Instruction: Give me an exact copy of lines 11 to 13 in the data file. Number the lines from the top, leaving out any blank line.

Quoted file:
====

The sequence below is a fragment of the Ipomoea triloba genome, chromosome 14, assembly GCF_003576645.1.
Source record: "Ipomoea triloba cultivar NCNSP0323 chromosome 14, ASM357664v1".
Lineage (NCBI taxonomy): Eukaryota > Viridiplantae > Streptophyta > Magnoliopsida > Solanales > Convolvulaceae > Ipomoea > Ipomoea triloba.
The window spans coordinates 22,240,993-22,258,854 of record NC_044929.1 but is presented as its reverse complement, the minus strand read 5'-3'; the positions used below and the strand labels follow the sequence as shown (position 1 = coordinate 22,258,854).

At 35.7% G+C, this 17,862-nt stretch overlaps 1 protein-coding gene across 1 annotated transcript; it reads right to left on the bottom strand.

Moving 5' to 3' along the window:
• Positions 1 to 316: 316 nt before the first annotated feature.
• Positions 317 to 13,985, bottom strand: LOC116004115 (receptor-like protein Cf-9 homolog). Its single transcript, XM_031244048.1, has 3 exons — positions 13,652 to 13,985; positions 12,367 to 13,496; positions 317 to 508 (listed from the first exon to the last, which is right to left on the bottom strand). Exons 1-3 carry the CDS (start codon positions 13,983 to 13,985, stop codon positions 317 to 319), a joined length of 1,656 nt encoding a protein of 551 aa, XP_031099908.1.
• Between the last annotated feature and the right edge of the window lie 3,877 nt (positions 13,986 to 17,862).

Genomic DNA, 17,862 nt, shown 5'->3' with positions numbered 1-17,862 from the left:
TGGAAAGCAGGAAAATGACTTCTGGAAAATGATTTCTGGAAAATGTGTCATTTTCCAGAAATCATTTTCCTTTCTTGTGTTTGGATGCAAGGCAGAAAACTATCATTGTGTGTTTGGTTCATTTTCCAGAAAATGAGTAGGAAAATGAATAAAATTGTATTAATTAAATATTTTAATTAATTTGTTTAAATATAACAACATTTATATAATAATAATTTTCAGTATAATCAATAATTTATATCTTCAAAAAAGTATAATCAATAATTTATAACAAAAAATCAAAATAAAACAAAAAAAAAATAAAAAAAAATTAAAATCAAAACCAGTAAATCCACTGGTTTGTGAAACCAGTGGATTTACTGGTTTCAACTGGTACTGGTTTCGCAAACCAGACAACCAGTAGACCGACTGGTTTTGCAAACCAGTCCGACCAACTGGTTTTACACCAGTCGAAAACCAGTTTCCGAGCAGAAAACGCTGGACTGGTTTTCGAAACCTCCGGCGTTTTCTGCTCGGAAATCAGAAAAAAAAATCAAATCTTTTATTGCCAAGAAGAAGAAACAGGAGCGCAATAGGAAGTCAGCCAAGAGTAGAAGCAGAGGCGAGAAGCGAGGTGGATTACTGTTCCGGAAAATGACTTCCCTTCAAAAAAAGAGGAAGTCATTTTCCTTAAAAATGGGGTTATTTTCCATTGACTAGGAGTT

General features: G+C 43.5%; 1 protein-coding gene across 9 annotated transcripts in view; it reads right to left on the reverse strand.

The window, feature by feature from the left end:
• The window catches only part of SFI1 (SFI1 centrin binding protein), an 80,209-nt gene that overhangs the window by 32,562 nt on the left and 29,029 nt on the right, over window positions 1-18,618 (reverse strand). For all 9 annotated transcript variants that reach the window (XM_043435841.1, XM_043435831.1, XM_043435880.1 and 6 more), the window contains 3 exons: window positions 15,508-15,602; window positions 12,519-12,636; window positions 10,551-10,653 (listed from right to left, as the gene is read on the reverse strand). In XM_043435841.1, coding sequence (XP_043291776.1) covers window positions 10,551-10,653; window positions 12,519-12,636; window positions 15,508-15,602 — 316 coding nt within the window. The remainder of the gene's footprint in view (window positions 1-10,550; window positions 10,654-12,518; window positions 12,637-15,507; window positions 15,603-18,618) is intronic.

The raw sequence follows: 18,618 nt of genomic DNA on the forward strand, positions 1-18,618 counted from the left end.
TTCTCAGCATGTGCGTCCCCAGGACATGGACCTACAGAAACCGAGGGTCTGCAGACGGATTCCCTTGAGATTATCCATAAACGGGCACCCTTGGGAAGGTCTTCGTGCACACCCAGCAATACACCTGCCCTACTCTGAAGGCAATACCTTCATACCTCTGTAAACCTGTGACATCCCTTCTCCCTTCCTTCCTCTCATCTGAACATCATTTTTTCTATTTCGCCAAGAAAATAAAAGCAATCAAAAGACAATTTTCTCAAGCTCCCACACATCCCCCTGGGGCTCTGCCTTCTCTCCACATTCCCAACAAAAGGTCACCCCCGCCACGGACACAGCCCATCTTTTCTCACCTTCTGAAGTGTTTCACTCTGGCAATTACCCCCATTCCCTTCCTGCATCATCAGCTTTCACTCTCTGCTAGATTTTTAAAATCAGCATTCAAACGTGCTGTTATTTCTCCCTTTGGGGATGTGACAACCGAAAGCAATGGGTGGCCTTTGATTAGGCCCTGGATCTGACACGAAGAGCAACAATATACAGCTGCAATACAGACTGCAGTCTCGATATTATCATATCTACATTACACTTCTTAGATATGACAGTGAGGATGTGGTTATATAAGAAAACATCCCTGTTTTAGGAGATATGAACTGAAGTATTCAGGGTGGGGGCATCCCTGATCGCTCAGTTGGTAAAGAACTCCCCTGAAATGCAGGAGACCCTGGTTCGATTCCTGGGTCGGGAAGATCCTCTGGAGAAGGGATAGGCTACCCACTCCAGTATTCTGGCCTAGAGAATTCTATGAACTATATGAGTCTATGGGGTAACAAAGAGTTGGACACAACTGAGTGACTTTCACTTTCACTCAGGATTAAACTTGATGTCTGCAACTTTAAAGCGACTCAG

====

TGGAAAGCAGGAAAATGACTTCTGGAAAATGATTTCTGGAAAATGTGTCATTTTCCAGAAATCATTTTCCTTTCTTGTGTTTGGATGCAAGGCAGAAAACTATCATTGTGTGTTTGGTTCATTTTCCAGAAAATGAGTAGGAAAATGAATAAAATTGTATTAATTAAATATTTTAATTAATTTGTTTAAATATAACAACATTTATATAATAATAATTTTCAGTATAATCAATAATTTATATCTTCAAAAAAGTATAATCAATAATTTATAACAAAAAATCAAAATAAAACAAAAAAAAAATAAAAAAAAATTAAAATCAAAACCAGTAAATCCACTGGTTTGTGAAACCAGTGGATTTACTGGTTTCAACTGGTACTGGTTTCGCAAACCAGACAACCAGTAGACCGACTGGTTTTGCAAACCAGTCCGACCAACTGGTTTTACACCAGTCGAAAACCAGTTTCCGAGCAGAAAACGCTGGACTGGTTTTCGAAACCTCCGGCGTTTTCTGCTCGGAAATCAGAAAAAAAAATCAAATCTTTTATTGCCAAGAAGAAGAAACAGGAGCGCAATAGGAAGTCAGCCAAGAGTAGAAGCAGAGGCGAGAAGCGAGGTGGATTACTGTTCCGGAAAATGACTTCCCTTCAAAAAAAGAGGAAGTCATTTTCCTTAAAAATGGGGTTATTTTCCATTGACTAGGAGTT

General features: G+C 43.5%; 1 protein-coding gene across 9 annotated transcripts in view; it reads right to left on the reverse strand.

The window, feature by feature from the left end: